The character set up and their interrelations reflect the most traditional combination of characters within the Romantic period. It is the task of the Romantic ballet hero to recognise the right woman to marry and withstand the temptation of the seductress. Not all nineteenth-century ballet narratives present the seductress as supernatural creature, yet in this instance Burton again echoes La Sylphide and Giselle in doing so. Victor must recognise Victoria as the true bride, remain constant to her and realise that he cannot marry outside his own sphere of the world. Emily, too, deliberates about the situation. She realises she cannot marry a mortal and unites Victor with Victoria. Both female characters follow the traditional ballet set up by displaying the dichotomy between the docile feminine and the ‘femme castratrice’ (Creed 1994: 127). Here again both ballets are directly referenced. Effie and Victoria represent the tamed aspects of woman, whereas the Sylphide, Giselle and Emily indulge in their passions and love. The former is married in literature, opera, ballet and film, whereas the latter is eliminated from the narrative.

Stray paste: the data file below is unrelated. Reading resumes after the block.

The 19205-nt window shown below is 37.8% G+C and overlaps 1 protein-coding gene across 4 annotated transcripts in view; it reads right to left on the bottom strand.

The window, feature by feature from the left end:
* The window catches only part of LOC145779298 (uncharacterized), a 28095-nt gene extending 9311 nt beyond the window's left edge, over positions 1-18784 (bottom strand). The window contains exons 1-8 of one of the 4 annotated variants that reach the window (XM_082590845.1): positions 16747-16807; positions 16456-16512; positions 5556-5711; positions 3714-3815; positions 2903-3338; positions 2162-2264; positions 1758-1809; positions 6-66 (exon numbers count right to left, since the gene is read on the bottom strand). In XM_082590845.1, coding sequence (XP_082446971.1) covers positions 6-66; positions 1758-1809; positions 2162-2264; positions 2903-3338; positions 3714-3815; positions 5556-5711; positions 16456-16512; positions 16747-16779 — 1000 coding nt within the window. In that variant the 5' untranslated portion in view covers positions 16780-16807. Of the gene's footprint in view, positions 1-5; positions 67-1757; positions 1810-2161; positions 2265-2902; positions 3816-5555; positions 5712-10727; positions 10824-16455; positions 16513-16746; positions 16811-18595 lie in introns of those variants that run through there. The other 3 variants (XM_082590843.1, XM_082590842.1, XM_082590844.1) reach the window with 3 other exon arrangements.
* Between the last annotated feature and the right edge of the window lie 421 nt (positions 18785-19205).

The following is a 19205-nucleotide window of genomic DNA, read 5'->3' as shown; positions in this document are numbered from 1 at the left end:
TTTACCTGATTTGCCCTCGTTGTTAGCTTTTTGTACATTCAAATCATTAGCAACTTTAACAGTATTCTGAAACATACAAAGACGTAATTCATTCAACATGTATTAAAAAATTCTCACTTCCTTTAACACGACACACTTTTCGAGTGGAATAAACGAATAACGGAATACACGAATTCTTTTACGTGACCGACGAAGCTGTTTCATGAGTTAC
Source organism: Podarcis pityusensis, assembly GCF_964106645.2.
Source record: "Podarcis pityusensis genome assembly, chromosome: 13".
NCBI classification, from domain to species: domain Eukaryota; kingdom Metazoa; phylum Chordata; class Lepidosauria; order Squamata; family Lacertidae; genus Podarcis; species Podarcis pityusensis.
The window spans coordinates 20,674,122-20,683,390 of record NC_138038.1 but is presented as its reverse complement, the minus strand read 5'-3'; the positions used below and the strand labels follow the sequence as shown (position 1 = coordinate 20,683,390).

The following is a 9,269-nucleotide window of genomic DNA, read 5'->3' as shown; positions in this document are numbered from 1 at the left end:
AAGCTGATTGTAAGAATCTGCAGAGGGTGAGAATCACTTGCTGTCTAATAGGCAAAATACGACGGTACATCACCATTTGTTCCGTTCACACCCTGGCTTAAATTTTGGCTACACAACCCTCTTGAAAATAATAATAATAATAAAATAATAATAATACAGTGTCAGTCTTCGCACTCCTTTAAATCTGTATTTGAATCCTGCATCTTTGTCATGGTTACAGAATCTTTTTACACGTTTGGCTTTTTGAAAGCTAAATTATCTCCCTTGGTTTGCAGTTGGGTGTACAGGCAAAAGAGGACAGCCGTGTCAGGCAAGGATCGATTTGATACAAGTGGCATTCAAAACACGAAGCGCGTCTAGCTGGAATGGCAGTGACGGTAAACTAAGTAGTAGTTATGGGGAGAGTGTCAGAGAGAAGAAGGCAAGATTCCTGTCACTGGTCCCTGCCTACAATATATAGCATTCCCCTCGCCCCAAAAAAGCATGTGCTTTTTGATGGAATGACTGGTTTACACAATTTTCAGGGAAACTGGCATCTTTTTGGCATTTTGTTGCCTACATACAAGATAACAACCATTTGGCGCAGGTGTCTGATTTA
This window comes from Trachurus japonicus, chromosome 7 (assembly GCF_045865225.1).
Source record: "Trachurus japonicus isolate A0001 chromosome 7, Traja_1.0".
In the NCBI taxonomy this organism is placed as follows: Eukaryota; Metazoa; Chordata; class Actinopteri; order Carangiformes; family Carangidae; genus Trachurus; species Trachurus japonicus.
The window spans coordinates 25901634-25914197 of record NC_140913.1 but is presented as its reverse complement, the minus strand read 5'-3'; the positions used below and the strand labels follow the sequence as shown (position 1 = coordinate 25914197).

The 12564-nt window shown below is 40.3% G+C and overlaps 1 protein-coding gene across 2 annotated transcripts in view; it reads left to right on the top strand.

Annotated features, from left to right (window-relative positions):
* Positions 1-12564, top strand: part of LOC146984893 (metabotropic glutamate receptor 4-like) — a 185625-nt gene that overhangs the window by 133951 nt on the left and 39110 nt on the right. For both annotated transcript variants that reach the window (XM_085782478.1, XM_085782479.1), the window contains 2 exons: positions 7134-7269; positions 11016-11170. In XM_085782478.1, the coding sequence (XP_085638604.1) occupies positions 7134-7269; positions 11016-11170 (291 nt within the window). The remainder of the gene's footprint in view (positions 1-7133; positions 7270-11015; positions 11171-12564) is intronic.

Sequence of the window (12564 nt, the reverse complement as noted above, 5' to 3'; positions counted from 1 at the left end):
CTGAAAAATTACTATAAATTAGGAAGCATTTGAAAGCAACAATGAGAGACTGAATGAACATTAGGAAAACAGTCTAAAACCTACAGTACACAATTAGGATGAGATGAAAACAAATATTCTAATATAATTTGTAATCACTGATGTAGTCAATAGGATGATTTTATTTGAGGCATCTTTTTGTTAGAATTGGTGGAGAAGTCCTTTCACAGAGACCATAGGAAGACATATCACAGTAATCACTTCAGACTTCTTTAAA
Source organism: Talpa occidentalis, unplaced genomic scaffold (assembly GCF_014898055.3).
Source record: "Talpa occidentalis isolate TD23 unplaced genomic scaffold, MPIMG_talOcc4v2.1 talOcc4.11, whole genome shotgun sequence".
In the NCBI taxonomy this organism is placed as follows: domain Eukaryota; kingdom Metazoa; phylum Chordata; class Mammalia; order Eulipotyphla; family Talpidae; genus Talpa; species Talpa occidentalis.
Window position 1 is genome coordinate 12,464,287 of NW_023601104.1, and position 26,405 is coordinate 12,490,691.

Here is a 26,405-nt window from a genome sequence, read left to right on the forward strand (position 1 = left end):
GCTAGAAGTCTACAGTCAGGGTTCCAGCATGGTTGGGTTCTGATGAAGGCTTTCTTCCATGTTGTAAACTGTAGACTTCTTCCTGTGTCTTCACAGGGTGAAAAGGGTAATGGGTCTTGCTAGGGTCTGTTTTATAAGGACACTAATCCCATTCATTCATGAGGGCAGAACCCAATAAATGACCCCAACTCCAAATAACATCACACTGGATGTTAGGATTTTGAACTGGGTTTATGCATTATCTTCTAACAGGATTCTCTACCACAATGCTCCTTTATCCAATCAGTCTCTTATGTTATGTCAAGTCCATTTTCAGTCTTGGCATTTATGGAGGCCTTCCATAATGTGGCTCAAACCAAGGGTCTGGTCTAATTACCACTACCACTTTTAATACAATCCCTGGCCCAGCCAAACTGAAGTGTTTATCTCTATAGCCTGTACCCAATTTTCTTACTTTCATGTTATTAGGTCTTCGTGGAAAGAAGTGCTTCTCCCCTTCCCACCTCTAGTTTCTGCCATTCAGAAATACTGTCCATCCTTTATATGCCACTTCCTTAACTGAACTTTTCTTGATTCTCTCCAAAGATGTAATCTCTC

Burton claiming that the narrative for The Corpse Bride was conceived through a nineteenth-century folktale manages to weave an intertextual cobweb of literary, filmic and theatrical references and a clear set of ancestral voices that permeate the film in its visual and narrative composition. The strong quotations from ballet tradition directly display the most significant features of Romanticism in literature, opera and ballet. The narrative of a torn hero yearning for love and facing the dual aspects of femininity displays the traditional romance story and a visual setting resembling that of the ballet fantastique. Filmic devices and modes of narration help to produce an entertaining fast-paced film that retains the moral agenda of nineteenth-century narratives that many twentieth-century ballet productions have lost.